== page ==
On June 12, 2014, the FIFA World Cup will start its soccer matches in several venues across Brazil. This tournament, which claims to be the most widely watched world sporting event -- using numbers as high as 1.3 billion -- again has everyone’s attention as 32 men’s teams compete for the 2014 World Cup title. As the tournament draws closer, so does a heightened concern among human rights workers, men and women religious and churches about the potential for human trafficking.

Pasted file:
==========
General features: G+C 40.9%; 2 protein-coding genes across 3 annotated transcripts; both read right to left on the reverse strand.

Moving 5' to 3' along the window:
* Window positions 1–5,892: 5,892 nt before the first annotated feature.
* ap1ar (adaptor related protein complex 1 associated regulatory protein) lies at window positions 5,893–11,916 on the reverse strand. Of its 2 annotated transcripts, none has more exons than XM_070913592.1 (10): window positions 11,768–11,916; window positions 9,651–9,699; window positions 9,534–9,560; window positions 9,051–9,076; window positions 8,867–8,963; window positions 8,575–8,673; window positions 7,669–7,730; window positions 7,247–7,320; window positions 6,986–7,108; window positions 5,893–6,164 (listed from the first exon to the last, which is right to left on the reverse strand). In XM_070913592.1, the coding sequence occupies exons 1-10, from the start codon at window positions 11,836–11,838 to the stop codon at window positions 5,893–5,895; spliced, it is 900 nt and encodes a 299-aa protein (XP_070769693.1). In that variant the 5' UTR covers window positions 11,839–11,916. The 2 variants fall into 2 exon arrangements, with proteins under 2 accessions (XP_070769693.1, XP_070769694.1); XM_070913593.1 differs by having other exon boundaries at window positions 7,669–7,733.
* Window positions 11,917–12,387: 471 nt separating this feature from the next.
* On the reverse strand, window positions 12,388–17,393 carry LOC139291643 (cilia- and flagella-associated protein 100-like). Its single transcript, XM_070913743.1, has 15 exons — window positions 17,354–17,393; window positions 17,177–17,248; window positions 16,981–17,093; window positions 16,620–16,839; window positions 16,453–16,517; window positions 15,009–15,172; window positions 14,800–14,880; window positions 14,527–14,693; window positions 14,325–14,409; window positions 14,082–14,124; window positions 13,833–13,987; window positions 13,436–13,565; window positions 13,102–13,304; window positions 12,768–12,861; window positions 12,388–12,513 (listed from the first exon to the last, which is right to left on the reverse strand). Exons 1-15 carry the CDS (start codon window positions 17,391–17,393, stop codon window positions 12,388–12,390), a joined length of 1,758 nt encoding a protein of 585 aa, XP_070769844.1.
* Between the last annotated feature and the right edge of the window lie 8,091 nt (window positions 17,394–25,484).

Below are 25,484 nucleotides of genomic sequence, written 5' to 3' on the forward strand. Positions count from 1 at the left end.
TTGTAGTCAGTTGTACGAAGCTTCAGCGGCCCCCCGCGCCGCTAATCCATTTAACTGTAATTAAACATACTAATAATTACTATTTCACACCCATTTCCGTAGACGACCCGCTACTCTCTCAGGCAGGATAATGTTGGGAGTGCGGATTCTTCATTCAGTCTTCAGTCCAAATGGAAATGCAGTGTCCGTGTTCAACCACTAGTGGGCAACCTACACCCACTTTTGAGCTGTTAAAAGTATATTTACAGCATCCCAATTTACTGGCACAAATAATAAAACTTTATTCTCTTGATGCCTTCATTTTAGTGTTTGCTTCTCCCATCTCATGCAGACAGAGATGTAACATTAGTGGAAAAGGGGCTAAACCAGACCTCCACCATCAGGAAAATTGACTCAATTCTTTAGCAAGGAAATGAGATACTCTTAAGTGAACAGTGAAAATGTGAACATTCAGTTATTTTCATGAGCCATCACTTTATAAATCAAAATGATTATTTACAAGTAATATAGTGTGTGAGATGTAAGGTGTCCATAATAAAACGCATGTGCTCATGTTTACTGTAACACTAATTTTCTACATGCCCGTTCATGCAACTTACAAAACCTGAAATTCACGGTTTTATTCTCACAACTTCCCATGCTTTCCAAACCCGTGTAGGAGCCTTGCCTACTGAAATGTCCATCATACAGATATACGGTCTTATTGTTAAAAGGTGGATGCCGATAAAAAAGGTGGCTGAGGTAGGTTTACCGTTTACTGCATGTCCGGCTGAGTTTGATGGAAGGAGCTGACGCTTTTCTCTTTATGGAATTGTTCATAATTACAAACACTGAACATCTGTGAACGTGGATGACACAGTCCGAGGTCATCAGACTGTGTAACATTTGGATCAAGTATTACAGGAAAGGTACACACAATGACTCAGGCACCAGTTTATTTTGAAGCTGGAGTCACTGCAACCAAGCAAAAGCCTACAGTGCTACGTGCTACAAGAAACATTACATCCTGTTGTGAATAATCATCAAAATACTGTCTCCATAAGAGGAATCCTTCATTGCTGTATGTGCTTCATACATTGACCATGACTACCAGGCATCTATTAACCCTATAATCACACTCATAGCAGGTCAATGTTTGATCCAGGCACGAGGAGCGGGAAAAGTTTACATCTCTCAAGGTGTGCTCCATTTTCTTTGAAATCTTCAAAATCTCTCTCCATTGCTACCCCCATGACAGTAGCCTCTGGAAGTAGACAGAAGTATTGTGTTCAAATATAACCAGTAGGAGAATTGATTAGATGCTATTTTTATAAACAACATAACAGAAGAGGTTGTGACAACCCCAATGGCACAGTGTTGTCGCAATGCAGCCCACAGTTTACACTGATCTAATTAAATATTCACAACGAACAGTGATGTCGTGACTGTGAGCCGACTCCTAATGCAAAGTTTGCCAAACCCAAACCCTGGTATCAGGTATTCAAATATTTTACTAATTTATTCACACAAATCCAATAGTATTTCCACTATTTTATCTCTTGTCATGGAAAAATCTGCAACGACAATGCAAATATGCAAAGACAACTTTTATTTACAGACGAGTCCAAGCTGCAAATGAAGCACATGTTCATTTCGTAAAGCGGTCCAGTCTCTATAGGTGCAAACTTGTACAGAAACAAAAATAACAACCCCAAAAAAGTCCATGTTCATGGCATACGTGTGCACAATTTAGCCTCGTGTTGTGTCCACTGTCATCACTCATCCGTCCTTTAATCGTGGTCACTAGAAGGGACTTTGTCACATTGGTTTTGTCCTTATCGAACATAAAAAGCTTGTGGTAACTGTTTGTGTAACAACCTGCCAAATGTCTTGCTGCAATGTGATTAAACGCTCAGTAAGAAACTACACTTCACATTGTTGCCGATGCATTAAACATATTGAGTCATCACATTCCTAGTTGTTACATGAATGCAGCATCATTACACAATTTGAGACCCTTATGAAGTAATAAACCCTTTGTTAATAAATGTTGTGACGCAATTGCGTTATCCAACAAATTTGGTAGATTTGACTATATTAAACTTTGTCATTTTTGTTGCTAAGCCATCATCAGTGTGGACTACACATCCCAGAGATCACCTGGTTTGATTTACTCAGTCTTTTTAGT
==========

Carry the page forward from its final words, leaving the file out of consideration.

“Both [of the last two] World Cups have given evidence of thousands of women especially brought into the [host] country,” Holy Cross Sr. Aline Steuer wrote in an email to Global Sisters Report from her home in Salvador, Bahi, on the northeastern coast of Brazil. “We fear this will occur here. There are cities in Brazil known for human trafficking due to the predominance of harsh conditions, male workers hired by the hundreds for labor -- a good recipe for trafficking.”